ANSWER:
I didn’t see my GP until 10 days after I gave birth. I didn’t sleep at all during those 10 days. I have vivid memories of the day I saw my GP.  I walked into my GP’s office and broke down.  I was hysterical. Tears streamed down my face as I begged in desperation for someone to help me.

My GP wasn’t much help, and he certainly wasn’t reassuring. He prescribed me Zoplicone to help with sleeping and Propanolol for the panic attacks. He said he has never seen anyone like me before and never heard of post-partum insomnia. I wasn’t given a formal diagnosis, but I was referred to the peri-natal team. They did some assessments and concluded that I was very depressed. But I kept saying I wasn’t depressed….. what I needed was sleep. The peri-natal team referred me to a psychiatrist who only wanted to give me anti-depressants, which I didn’t want to take. I was prescribed Paroxetine.  I had to wait 2.5 months post partum until I had my first CBT session. I had 6 sessions in total, once a week. After the 6th session they released me, as they decided I was well enough and didn’t need to continue. If I had a relapse at any point I was suppoed to contact the peri-natal team. So far, I haven’t had to.

 

QUESTION:
If you had to take meds, what was it/what were they and how long did you have to take it/them?

ANSWER:
I took Zoplicone for my sleep and took that for 2-3 month. On some nights I was able to sleep for 2.5 hours with Zoplicone.  On some nights, though, it didn’t help me sleep. I took Propranolol only for a week because I felt it was making my anxiety worse. I was also prescribed Paroxetine, but I never took it because I was so scared of the side effects it’s been known to cause.

 

QUESTION:
Did you have enough resources to help you with your recovery?  What kind of resources did you have (e.g., support group, postpartum doula, psychiatrist, partner reduced work hours/worked from home)? Did you have enough practical help (e.g., late night feedings) with the baby?

ANSWER:
Fortunately, I had a very good support network of family and friends. My mum stayed with me for 5 weeks. She was brilliant and looked after me, my husband and my baby. I remember one night, in particular. I was having a panic attack, and my mum held and rocked me and sung me a lullaby. That night occurred during the lowest point of my experience with my post-partum disorder. My husband was also very supportive.  He did all the night feeds for about 3 months until I felt I was able to do them.  During that time, he still went to work every morning. He was amazing.   He supported both me and the baby. The focus was for me to sleep and get better, so I slept in a separate room from my baby and husband so I wouldn’t be disturbed. My mother-in-law also came to help with the baby while I was recovering.  My friends visited regularly.  l called my friends whenever I had a panic attack, as I found talking to others helped me through my panic attacks.  Although I had a brilliant support network, nobody really understood what I was going through. I remember one afternoon when I was having a panic attack. I was alone upstairs in my bedroom crying, and my heart was beating so much that I thought I was going to die from a heart attack. I remember feeling so alone and terrified, and crying and praying for all this to end. It wasn’t until I found Ivy’s blog about post-partum insomnia and disorders that I felt less scared.  Reading her blog and other people’s experiences helped me realize that post-partum depression really does exist and it wasn’t just me.  This realization helped with my recovery.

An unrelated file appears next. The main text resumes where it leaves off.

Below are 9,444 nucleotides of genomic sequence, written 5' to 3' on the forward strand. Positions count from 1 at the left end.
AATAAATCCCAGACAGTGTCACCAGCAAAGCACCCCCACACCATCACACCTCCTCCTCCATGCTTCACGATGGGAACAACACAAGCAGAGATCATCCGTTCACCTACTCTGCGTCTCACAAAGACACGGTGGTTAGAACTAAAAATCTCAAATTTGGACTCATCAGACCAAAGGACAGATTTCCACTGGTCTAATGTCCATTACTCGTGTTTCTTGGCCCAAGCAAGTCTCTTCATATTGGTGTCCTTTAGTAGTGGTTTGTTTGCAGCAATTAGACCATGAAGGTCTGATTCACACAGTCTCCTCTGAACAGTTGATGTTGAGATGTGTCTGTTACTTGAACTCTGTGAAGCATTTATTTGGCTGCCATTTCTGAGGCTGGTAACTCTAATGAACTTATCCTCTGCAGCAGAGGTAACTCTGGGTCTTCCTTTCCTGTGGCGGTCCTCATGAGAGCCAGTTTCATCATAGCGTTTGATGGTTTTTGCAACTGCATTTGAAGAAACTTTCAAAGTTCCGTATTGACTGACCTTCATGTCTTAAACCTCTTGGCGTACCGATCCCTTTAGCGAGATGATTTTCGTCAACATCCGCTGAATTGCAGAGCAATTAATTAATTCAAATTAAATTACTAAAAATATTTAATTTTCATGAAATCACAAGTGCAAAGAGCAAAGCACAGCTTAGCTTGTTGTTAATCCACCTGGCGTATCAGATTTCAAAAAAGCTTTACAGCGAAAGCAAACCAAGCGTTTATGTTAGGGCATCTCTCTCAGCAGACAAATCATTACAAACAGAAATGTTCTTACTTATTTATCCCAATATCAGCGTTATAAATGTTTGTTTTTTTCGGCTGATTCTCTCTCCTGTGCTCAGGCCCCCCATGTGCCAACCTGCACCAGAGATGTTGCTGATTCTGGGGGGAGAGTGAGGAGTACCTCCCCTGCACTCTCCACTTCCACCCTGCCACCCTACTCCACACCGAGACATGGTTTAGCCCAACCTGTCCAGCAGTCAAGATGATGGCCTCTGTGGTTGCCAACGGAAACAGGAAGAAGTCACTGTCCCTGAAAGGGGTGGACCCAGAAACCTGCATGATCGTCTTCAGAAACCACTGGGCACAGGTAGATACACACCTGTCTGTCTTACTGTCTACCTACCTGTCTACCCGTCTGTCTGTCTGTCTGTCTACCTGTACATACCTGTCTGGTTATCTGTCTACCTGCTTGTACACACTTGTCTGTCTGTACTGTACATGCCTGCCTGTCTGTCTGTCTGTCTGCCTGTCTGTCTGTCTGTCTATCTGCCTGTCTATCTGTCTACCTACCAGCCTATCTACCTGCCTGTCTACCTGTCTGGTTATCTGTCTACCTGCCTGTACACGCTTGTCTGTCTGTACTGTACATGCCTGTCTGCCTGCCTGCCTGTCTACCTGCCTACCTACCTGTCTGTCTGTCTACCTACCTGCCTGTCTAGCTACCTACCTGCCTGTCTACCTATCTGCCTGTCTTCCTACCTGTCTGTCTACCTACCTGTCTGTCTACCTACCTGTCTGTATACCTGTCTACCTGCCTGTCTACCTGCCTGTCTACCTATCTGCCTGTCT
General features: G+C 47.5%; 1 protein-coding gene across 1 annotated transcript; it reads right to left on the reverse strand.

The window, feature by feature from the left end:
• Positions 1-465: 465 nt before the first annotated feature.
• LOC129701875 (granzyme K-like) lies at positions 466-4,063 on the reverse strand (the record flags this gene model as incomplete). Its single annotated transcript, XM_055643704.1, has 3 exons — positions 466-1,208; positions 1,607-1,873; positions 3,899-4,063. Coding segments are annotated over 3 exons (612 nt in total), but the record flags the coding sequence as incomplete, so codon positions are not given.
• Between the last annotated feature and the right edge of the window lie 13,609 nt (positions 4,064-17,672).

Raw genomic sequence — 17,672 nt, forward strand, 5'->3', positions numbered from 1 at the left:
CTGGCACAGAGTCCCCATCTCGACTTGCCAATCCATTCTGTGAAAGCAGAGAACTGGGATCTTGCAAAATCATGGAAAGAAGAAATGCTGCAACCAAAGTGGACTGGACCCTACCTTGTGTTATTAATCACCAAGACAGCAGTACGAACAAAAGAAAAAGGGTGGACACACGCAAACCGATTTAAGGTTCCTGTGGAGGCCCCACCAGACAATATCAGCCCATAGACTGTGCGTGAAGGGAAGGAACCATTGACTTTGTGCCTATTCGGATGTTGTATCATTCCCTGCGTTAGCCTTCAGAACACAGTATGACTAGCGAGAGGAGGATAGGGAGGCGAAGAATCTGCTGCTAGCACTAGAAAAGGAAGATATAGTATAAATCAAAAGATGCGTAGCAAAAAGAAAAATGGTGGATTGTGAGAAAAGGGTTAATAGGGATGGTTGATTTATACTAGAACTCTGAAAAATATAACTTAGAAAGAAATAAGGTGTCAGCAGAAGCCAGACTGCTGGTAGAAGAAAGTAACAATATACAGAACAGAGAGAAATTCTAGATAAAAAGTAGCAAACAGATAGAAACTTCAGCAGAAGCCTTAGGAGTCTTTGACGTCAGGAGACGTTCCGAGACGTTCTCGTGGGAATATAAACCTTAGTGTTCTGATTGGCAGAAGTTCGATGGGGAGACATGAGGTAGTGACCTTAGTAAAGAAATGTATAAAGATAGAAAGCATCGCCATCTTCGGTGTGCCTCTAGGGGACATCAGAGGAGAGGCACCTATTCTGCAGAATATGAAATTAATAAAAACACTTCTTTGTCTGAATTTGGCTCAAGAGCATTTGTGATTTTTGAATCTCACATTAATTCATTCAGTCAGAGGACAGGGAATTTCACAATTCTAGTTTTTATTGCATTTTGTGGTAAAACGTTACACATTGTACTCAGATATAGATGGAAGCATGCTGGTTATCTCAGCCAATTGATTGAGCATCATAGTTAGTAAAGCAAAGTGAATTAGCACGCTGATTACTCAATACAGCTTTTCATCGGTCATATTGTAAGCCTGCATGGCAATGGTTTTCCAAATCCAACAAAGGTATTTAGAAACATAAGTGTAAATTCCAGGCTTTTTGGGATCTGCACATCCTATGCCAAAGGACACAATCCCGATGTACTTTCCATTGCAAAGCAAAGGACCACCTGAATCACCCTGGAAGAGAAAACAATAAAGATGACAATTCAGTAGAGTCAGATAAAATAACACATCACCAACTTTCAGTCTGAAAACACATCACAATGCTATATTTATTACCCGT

My peri-natal team was very good.  Someone came to visit me every week for 3 months to check up on me. My CBT therapist, Annie, explained to me that my body had gone into survival mode after a traumatic birth, which could be one of the reasons why I was having panic attacks and experiencing chronic insomnia.

I was so desperate to find answers to what was wrong with me that I was constantly on the Internet trying to find answers. I became a bit of a hypochondriac, thinking that I suffered from everything I read about. I thought I had diabetes, thyroiditis, and adrenal fatigue. I consulted a nutritionist and explained what I was going through. I did an adrenal fatigue saliva test and my cortisol level was very high, especially at night. No wonder I couldn’t sleep! He designed a food plan for me to lower my cortisol levels and told me to take certain vitamins and minerals. To my surprise, I was able to sleep better after being on his food plan. Since I was very reluctant to take medication, I sought alternative therapies. I found crystal healing helped with my recovery. Although the crystals may very well be just a placebo, I still sleep with them. On nights I feel a little anxious, I hold my crystals and I’d fall asleep.

 

QUESTION:
When was the first sign of light at the end of the tunnel and you were starting your recovery?

ANSWER:
I can’t really pinpoint when I started to feel better.  It was a gradual process. I took it one day at a time. Slowly, I got out of the house more, I obsessed less over what I ate and when I ate, and I stopped obsessing about my heart rate and Googling my symptoms. The panic attacks became less frequent. I got more solid hours of sleep. I didn’t ruminate as much about how I felt and how my mind was fuzzy. But recovery was such a long process. Sometime it felt like I was taking one step forward and two steps back. I remember emailing Ivy on one of my low days asking her “Will I get better?” She reassured me and said yes. I always looked forward to Ivy’s emails as they made me feel like I wasn’t going crazy.  Slowly but surely I recovered and began to enjoy motherhood and being with my son.